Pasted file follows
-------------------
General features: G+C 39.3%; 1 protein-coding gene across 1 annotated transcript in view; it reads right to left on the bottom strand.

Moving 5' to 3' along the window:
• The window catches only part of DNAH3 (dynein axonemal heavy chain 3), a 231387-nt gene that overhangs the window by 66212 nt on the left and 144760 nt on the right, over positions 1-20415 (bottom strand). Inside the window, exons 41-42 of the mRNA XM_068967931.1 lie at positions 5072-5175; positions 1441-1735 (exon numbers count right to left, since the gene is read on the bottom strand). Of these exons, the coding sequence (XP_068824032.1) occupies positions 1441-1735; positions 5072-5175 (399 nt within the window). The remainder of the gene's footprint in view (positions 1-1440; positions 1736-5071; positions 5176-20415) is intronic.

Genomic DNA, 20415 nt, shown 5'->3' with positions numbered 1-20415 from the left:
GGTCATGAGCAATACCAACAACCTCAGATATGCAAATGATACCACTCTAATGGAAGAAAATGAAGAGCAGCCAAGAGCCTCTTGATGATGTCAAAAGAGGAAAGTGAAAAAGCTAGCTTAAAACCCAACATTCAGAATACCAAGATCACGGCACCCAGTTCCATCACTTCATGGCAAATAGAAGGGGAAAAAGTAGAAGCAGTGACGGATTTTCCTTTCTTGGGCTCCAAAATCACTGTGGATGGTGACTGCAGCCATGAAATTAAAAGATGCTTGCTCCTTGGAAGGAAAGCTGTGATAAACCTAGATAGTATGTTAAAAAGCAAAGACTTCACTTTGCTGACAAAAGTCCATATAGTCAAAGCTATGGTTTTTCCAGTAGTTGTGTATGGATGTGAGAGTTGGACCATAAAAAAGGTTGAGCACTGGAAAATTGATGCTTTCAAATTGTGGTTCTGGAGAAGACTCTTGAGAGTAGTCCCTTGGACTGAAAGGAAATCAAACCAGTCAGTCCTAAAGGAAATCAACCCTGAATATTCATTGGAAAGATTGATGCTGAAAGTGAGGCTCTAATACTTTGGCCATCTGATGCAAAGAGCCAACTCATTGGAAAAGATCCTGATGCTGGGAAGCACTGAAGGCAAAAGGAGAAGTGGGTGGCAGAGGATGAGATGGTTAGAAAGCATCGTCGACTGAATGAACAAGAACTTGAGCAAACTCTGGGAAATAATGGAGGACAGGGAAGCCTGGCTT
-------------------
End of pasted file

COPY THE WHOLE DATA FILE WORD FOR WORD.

General features: G+C 39.3%; 1 protein-coding gene across 1 annotated transcript in view; it reads right to left on the bottom strand.

Moving 5' to 3' along the window:
• The window catches only part of DNAH3 (dynein axonemal heavy chain 3), a 231387-nt gene that overhangs the window by 66212 nt on the left and 144760 nt on the right, over positions 1-20415 (bottom strand). Inside the window, exons 41-42 of the mRNA XM_068967931.1 lie at positions 5072-5175; positions 1441-1735 (exon numbers count right to left, since the gene is read on the bottom strand). Of these exons, the coding sequence (XP_068824032.1) occupies positions 1441-1735; positions 5072-5175 (399 nt within the window). The remainder of the gene's footprint in view (positions 1-1440; positions 1736-5071; positions 5176-20415) is intronic.

Genomic DNA, 20415 nt, shown 5'->3' with positions numbered 1-20415 from the left:
GGTCATGAGCAATACCAACAACCTCAGATATGCAAATGATACCACTCTAATGGAAGAAAATGAAGAGCAGCCAAGAGCCTCTTGATGATGTCAAAAGAGGAAAGTGAAAAAGCTAGCTTAAAACCCAACATTCAGAATACCAAGATCACGGCACCCAGTTCCATCACTTCATGGCAAATAGAAGGGGAAAAAGTAGAAGCAGTGACGGATTTTCCTTTCTTGGGCTCCAAAATCACTGTGGATGGTGACTGCAGCCATGAAATTAAAAGATGCTTGCTCCTTGGAAGGAAAGCTGTGATAAACCTAGATAGTATGTTAAAAAGCAAAGACTTCACTTTGCTGACAAAAGTCCATATAGTCAAAGCTATGGTTTTTCCAGTAGTTGTGTATGGATGTGAGAGTTGGACCATAAAAAAGGTTGAGCACTGGAAAATTGATGCTTTCAAATTGTGGTTCTGGAGAAGACTCTTGAGAGTAGTCCCTTGGACTGAAAGGAAATCAAACCAGTCAGTCCTAAAGGAAATCAACCCTGAATATTCATTGGAAAGATTGATGCTGAAAGTGAGGCTCTAATACTTTGGCCATCTGATGCAAAGAGCCAACTCATTGGAAAAGATCCTGATGCTGGGAAGCACTGAAGGCAAAAGGAGAAGTGGGTGGCAGAGGATGAGATGGTTAGAAAGCATCGTCGACTGAATGAACAAGAACTTGAGCAAACTCTGGGAAATAATGGAGGACAGGGAAGCCTGGCTT